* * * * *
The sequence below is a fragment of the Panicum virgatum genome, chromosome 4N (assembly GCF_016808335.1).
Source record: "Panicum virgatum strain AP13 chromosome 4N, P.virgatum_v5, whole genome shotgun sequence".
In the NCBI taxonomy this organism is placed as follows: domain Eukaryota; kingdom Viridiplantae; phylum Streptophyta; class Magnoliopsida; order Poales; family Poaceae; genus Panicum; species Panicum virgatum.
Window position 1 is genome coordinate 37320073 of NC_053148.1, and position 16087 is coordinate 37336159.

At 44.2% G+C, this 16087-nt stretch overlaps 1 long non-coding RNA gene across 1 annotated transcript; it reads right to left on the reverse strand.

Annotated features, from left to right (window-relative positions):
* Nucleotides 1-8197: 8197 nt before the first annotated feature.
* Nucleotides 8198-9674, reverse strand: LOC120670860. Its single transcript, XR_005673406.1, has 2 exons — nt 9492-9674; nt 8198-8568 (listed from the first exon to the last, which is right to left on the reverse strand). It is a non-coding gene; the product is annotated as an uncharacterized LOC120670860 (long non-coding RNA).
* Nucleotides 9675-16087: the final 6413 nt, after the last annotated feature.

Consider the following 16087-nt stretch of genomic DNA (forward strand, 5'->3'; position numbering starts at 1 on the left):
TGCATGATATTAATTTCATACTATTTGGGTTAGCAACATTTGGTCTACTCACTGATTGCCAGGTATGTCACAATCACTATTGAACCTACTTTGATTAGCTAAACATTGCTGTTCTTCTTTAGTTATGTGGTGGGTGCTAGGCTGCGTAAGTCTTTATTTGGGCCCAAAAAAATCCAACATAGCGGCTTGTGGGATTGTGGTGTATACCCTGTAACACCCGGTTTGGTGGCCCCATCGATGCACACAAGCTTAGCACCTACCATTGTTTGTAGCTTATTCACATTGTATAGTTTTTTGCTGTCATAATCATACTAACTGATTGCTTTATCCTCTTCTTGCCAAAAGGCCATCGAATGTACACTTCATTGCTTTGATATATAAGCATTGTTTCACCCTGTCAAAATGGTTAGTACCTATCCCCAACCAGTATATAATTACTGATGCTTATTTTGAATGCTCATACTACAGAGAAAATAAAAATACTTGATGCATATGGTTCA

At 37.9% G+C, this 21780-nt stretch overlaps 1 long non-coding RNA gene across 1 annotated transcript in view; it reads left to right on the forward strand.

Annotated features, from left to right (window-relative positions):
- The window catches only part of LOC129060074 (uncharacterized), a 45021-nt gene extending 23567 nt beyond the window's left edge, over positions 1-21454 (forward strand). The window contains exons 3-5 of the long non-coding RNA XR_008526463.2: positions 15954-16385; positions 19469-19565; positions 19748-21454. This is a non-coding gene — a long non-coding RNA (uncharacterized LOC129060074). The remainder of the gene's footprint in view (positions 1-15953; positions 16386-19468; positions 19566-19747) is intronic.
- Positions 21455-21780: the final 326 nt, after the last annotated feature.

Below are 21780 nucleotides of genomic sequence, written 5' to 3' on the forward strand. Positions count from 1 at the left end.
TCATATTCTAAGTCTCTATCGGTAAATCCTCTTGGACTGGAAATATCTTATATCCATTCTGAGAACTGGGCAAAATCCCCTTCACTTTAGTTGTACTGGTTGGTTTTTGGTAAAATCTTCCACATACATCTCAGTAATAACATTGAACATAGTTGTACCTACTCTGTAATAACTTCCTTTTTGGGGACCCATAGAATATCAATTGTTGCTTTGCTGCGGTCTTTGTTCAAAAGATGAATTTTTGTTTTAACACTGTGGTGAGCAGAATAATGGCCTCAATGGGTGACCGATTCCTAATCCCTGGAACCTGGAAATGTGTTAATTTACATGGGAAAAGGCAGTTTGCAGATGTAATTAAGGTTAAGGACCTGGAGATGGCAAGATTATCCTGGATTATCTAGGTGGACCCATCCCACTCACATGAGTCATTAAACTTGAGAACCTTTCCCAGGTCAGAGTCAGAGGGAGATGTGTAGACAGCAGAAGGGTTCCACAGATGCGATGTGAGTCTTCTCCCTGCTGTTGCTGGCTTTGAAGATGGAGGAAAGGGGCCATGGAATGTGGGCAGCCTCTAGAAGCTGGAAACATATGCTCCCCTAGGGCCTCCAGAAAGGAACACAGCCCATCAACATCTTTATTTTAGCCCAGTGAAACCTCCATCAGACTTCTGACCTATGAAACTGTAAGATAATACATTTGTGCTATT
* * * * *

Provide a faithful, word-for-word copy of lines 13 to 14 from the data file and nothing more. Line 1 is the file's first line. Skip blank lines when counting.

Annotated features, from left to right (window-relative positions):
- The window catches only part of LOC129060074 (uncharacterized), a 45021-nt gene extending 23567 nt beyond the window's left edge, over positions 1-21454 (forward strand). The window contains exons 3-5 of the long non-coding RNA XR_008526463.2: positions 15954-16385; positions 19469-19565; positions 19748-21454. This is a non-coding gene — a long non-coding RNA (uncharacterized LOC129060074). The remainder of the gene's footprint in view (positions 1-15953; positions 16386-19468; positions 19566-19747) is intronic.